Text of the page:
Introduction: How the British-exit is Impacting the European Union?

AuthorEmmanuel Brunet-Jailly
Publication Date01 Apr 2021
DOI10.1177/00208817211004030
SubjectIntroduction
https://doi.org/
International Studies
58(2) 133 –149, 2021
© 2021 Jawaharlal Nehru University
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DOI: 10.1177/00208817211004030
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Introduction
1 Professor, Jean Monnet Chair, University of Victoria, Victoria, Canada.
Corresponding author:
Emmanuel Brunet-Jailly, Jean Monnet Chair, School of Public Administration, University of Victoria,
Victoria, V8W 2Y2 BC, Canada
E-mail: ebrunetj@uvic.ca
Introduction: How the
British-exit is Impacting
the European Union?
Emmanuel Brunet-Jailly1
Abstract
This special issue of International Studies focuses on ‘how the British-exit is
impacting the European Union’. This introduction is a review of the context,
costs and institutional repercussions, as well as the very recent the UK/European
Union trade deal and implications for customs borders. Eight articles then detail
consequences for European Union policies and important trading relationships:
Immigration, Citizenship, Gender, Northern Ireland, Trade and impacts on India,
Canada and Japan.
Keywords
Brexit, British exit, European Union, impact, cost, custom, trade
Introduction
This special issue of International Studies focuses on ‘how the British-exit is
impacting the European Union?’ In other words, because so much research has
already been published on the issue of the impact on the UK, this special issue is
not directly looking at consequences on the UK (it does indirectly, however) but
focuses on effects on the European Union. Brexit’s impacts on major trade
partners of the Union, and Brexit’s impact on Union policies are two areas of
particular interest here; will Brexit impact EU integration and intergovernmental
policies across Union policies (Patomäki, 2017; Schimmelfennig, 2018).
Our focus is the Union: The first aspect of this issue is the impact on Union
policies, with a focus on some discussed during the referendum debates and then
during long months of negotiations that may raise new questions about the future
of European Integration: Immigration, Citizenship, Gender, Trade / Market
Policies. A second aspect deals with a few exemplar trading partners in particular
134 International Studies 58(2)
countries with which the EU or the UK has a notable trading tradition: Canada
(CETA), Japan (EPA) and India, and the very particular case of the Republic of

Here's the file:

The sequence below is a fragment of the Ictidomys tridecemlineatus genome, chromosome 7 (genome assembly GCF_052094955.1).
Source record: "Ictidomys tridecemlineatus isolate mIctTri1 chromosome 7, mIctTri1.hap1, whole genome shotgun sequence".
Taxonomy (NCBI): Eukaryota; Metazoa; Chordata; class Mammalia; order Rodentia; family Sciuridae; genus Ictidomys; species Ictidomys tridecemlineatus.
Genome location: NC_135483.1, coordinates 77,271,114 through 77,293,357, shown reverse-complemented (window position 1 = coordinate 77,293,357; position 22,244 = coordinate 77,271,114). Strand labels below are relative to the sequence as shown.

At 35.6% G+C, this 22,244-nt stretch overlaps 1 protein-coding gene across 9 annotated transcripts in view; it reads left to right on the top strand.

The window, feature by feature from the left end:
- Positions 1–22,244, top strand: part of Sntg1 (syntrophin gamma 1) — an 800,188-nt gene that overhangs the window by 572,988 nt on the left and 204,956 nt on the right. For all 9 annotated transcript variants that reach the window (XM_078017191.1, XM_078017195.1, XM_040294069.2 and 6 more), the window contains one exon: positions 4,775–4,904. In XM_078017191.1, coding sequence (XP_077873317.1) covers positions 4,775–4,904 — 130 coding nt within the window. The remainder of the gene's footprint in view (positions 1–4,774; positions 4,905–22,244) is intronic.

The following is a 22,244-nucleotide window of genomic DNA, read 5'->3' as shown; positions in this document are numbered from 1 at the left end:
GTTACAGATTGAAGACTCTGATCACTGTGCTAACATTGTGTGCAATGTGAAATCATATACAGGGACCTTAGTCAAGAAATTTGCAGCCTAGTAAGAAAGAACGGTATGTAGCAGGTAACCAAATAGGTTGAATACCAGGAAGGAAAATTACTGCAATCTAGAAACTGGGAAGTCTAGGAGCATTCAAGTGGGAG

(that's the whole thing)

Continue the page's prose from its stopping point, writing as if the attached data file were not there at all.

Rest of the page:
Ireland and Northern Ireland. Those exemplar cases are justified primarily by
their historical relations with the UK, but also because of possible difficulties in
free trade relations in the post-Brexit future with the Union
This introduction reviews briefly the context as well as both costs and
institutional implications, i.e., the Brexit impact on the internal institutional
functioning of the Union and broad governance of policy processes, as well as
costs. Then, the context of the British-exit is set: the (a) Brexit referendum, (b)
economic and budgetary costs to the Union, (c) institutional and decision-making
changes to Union institutions and (d) the new EU-UK Trade and Cooperation
Agreement and concurrent new customs border.
Context: A Difficult Relationship?
On 23 June 2016, the UK and Gibraltar electorates went to the poll to cast their
vote in a referendum regarding the UK membership into the European Union. The
two referendum questions were: ‘Should the United Kingdom remain a member
of the European Union or leave the European Union. Vote only once by putting a
cross in the box next to your choice: remain a member of the European Union;
Leave the European Union’.
The vote was made possible thanks to the European Union referendum act
passed by the UK Parliament of 17 December 2015 (European Union Referendum
Act), and Article 50.1 of the European Union Lisbon Treaty that had opened the
door to such membership exit. The text of the treaty is ‘Any member State may
decide to withdraw from the Union in accordance with its own constitutional
requirements’ and Article 50.2 states
A Member State which decides to withdraw shall notify the European Council of its
intention. In the light of the guidelines provided by the European Council, the Union
shall negotiate and conclude an agreement with that State, setting out the arrangements
for its withdrawal, taking account of the framework for its future relationship with
the Union. (The Lisbon Treaty/Treaty of the European Union, 2020)
Union membership had always been a difficult topic of discussion in the UK:
in the Post-Second World War period, it was a conservative, Churchill (1946), at
the University of Zurich, who had suggested ‘we must build a kind of United
States of Europe’. His idea and speech, however, should not be construed as
Churchill’s own desire to see the UK join what was then not yet in the making, but
became the European Coal and Steel Community in 1951. Such an idea, of a UK
membership to the European Community, was repeatedly vetoed by French
President Charles de Gaulle. In particular, in 1963, De Gaulle barred the British
entry into what had then expanded to be the European Economic Community
(EEC). At the time, it was also a conservative prime minister, Harold MacMillan
who had managed to open the application process. But De Gaulle vetoed British
membership, again, in 1967.

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